How to Audition for a TV Commercial

Actors of all ages, looks, shapes and sizes are necessary to help brands and companies sell and promote their products. Doing television commercials can be lucrative for actors and open doors to bigger roles. You do not have to be a professional actor or model to audition for a TV commercial, but having a little experience in front of the camera is a plus. Start by preparing properly for the audition. Then, give the casting director energy, excitement, and variety so you book the job.

Preparing for the Audition

Get the details for the audition.

The details should include what the product or service is in the commercial, how long the commercial is, and the role you are auditioning for. You can find the details of the audition on the opening casting call website or flier.

  • If you have a casting agent, they will be able to provide this information for you.

Review the script for the commercial.

The script, or copy, for the commercial is usually released a few days or hours in advance. Get the script and memorize it. Prepare several different interpretations using different tones and inflections. Always memorize the script with a positive, uplifting tone, unless the script calls for a different tone.

  • Practice performing the script with a friend or peer. Make sure you know all the words by heart and can perform it with confidence before the audition.

Dress the part.

If the role you are auditioning for is supposed to be a casual, laid back person, do not wear a suit to the audition. Instead, dress according to how you interpret the part. Look professional and polished, but also like you fit right into the role.

  • For example, if you are auditioning for a role as a manager, you may wear a suit with no tie. If you are auditioning as a young, hip professional, you may wear a hip outfit that has a little style.
  • Do not wear offensive or aggressive clothing to the audition, such as a t-shirt with a large slogan or an outfit that shows a lot of skin.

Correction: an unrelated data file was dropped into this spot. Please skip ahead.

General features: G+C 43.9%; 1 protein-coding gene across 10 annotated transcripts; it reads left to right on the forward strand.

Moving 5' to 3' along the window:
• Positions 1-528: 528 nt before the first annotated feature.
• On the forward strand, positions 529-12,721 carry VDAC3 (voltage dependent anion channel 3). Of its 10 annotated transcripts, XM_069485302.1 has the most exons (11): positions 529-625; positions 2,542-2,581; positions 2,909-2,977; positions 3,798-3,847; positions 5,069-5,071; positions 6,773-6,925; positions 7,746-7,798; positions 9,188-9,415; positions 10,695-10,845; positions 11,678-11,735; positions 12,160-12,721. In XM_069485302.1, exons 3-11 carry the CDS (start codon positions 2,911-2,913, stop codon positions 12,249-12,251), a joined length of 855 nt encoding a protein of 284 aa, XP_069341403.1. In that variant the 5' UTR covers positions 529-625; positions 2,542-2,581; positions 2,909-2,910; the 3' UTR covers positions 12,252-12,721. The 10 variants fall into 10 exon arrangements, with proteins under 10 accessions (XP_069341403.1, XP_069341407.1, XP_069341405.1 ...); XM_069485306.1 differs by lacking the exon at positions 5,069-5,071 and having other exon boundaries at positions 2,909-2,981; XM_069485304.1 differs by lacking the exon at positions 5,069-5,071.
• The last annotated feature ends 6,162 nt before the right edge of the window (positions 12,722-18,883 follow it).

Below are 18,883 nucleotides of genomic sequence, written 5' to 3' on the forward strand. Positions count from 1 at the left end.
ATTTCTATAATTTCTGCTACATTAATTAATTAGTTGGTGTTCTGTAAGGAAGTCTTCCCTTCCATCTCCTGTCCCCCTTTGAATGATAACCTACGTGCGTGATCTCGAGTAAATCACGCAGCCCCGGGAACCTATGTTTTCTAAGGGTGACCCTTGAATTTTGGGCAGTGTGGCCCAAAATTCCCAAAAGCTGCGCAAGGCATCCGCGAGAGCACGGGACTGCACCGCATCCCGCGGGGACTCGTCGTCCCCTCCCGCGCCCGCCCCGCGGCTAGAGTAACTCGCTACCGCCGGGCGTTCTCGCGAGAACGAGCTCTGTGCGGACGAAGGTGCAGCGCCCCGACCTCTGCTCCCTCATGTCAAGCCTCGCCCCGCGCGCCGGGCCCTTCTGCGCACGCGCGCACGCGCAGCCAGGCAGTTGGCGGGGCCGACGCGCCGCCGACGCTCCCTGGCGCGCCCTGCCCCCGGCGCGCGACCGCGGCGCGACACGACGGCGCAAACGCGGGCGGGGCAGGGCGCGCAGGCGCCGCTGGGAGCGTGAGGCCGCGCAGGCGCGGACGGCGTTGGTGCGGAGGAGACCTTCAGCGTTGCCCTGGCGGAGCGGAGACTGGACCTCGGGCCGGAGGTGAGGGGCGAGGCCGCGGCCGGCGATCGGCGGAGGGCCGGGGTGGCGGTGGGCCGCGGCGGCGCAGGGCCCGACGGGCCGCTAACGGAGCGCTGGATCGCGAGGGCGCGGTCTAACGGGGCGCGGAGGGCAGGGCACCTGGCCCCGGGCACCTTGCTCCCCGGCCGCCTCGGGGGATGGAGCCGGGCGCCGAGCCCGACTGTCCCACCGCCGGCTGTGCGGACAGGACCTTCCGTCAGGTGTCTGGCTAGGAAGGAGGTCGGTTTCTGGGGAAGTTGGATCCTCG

Read up on the product or service in the commercial.

If you have time before the audition, do a little research into the product or service you will be promoting in the commercial. Watch their other television ads and spots to get a sense of their brand and approach.

  • Notice the tone the actors in their other commercials take and how they present themselves. You can then mimic this tone in your own audition.

Have your headshot and resume ready.

Your headshot should show your profile in a flattering, professional way. Your resume should outline your height, weight, hair color, and eye color as well as any previous credits or roles. Have these two documents on hand for every audition you go to.

  • If you do not already have a headshot, make sure you get one before the audition.
  • If you do not already have an acting resume, you can learn how to create an acting resume for auditions.

Performing Well

Greet the casting director with a friendly, energetic demeanor.

Enter the audition room with a smile. Be polite to the casting director and bring energy into the room. Casting directors are usually tired, overworked, and have seen many other actors before you. Stand out by being energetic and friendly.

  • Greet the casting director by introducing yourself. Shake their hand, if offered.
  • The casting director may ask you to state your full name into the camera and turn to one side to see how you appear on camera.